Architecture Culture, Humanitarian Expertise: From the Tropics to Shelter, 1953–93 recovers a history of architecture and humanitarianism through an examination of institutions and the development of a subfield of professional practice. Charting mutual interest between major humanitarian agencies and the architecture and planning professions, Anooradha Iyer Siddiqi maps the joint construction of expertise, tying together three sets of concerns: preoccupations with the tropics and climate as anchor points for the science and rationalization behind building design, the institutionalization of humanitarian spatial expertise in the academy and industry, and a tension between models for development and for relief. This joint activity and its discursive themes, from the “tropics” to “shelter”—whether aggrandizing or instrumentalizing the shared mission of architecture and humanitarianism—raised the stakes for architectural expertise as a driver for practice as well as history.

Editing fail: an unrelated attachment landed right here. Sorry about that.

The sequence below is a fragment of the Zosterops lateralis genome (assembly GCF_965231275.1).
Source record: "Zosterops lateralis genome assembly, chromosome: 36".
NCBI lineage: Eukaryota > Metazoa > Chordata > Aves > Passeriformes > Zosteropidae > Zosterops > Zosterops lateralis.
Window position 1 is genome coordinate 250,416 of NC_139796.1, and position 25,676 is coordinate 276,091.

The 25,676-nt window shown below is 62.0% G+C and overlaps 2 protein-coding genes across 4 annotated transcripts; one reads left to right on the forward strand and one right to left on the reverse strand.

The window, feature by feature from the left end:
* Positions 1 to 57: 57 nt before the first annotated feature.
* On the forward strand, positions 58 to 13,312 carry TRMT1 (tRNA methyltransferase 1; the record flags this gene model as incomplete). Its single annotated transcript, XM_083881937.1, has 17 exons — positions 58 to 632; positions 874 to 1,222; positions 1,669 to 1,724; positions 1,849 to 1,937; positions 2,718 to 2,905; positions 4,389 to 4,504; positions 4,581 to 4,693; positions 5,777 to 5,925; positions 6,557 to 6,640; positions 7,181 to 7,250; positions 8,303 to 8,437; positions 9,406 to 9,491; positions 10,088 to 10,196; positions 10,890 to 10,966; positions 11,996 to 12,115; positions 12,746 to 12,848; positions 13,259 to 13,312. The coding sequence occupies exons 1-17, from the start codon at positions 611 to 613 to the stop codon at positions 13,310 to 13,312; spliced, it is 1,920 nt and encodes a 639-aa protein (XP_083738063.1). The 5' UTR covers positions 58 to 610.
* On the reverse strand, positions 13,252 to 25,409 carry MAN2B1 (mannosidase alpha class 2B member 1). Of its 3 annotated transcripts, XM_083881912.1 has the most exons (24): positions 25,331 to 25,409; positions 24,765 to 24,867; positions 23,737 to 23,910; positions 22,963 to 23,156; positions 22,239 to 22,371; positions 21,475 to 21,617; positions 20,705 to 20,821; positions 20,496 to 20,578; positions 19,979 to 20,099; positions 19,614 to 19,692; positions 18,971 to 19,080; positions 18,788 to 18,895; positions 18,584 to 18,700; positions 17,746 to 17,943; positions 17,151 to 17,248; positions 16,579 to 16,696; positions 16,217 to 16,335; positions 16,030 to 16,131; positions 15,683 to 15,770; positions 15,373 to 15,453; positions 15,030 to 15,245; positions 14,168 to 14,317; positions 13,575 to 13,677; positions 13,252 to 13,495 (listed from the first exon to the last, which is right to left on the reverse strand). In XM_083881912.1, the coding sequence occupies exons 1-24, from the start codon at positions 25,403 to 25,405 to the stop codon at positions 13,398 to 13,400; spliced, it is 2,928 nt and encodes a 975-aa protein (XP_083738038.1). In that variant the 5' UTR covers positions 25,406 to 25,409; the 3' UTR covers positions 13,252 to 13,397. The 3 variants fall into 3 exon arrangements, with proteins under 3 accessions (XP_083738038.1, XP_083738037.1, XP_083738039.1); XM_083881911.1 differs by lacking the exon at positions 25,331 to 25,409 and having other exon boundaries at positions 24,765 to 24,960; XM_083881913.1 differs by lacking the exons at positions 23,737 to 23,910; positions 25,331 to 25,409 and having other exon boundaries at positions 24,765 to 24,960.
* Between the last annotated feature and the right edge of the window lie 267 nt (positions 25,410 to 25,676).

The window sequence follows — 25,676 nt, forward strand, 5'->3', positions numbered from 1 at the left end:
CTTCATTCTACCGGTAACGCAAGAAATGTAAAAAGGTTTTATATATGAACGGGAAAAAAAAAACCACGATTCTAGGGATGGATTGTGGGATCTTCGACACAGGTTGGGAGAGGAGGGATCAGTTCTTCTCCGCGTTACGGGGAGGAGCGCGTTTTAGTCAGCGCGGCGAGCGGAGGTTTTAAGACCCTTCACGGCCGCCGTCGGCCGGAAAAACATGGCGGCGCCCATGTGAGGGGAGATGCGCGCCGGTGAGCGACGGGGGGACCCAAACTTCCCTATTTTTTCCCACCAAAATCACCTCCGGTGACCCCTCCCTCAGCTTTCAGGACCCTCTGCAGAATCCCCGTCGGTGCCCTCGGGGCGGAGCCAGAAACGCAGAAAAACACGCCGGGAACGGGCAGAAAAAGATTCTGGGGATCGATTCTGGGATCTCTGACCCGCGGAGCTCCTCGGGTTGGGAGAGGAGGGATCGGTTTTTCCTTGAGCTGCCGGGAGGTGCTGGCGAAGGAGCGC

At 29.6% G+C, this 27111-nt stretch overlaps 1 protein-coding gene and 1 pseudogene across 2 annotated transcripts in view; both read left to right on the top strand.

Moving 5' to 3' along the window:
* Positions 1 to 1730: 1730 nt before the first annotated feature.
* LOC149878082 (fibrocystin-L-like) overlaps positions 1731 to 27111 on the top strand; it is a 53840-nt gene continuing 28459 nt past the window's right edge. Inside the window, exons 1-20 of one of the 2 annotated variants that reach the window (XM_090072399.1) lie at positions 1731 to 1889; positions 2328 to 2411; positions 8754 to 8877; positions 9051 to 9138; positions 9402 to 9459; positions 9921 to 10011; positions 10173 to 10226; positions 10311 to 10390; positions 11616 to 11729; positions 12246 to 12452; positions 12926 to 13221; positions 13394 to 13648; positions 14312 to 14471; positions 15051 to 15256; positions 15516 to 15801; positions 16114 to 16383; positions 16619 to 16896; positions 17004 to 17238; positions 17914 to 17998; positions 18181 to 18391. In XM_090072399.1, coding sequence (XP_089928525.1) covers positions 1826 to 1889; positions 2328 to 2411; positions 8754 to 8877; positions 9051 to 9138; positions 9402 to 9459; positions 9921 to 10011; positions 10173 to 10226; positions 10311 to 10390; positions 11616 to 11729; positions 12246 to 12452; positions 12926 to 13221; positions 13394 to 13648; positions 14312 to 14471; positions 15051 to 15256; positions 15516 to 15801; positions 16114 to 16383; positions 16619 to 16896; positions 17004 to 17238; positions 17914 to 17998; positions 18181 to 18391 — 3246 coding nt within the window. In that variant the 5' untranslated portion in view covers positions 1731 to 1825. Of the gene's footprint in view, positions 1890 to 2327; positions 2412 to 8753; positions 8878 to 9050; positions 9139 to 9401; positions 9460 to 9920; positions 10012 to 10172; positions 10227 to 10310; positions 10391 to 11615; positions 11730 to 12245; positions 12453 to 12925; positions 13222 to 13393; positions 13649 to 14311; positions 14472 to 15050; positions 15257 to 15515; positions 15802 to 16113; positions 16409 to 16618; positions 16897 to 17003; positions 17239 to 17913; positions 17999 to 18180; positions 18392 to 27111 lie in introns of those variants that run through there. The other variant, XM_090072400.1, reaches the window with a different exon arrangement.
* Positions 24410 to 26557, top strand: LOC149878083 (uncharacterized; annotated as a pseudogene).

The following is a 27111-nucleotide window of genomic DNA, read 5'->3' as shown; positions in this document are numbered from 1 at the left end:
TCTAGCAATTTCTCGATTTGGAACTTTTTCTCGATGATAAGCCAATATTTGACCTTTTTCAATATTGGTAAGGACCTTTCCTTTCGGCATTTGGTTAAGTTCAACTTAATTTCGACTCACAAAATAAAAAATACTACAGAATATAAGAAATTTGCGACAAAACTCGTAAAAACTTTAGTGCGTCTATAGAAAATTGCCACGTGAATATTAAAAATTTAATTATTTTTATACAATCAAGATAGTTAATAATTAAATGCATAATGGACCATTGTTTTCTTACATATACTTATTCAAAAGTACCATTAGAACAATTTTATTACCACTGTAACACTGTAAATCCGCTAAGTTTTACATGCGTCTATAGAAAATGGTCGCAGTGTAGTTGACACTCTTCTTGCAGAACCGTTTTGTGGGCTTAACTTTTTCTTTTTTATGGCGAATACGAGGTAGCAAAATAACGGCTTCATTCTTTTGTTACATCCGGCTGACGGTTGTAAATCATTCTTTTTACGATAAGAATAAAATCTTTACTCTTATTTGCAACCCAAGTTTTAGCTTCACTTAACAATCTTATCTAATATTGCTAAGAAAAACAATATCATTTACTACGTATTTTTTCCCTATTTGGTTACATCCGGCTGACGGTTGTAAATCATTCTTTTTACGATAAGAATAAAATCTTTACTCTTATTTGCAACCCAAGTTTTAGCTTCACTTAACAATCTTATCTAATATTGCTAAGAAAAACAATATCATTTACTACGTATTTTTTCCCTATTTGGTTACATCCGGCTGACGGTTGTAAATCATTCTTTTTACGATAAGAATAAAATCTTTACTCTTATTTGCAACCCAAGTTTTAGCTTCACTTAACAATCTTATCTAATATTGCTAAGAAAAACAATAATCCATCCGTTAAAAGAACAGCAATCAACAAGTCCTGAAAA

Architecture Culture, Humanitarian Expertise:From the Tropics to Shelter, 1953–93
Anooradha Iyer Siddiqi is a historian of architecture and Fellow at the Harvard University Mahindra Center for the Humanities, and will be joining the faculty of Barnard College, Columbia University. Her research draws from two book projects, Architecture of Humanitarianism: The Dadaab Refugee Camps and Emergency Urbanism in History and Vocal Instruments: Minnette De Silva and an Asian Modern Architecture. email@example.com
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Anooradha Iyer Siddiqi; Architecture Culture, Humanitarian Expertise:From the Tropics to Shelter, 1953–93. Journal of the Society of Architectural Historians 1 September 2017; 76 (3): 367–384. doi: https://doi.org/10.1525/jsah.2017.76.3.367
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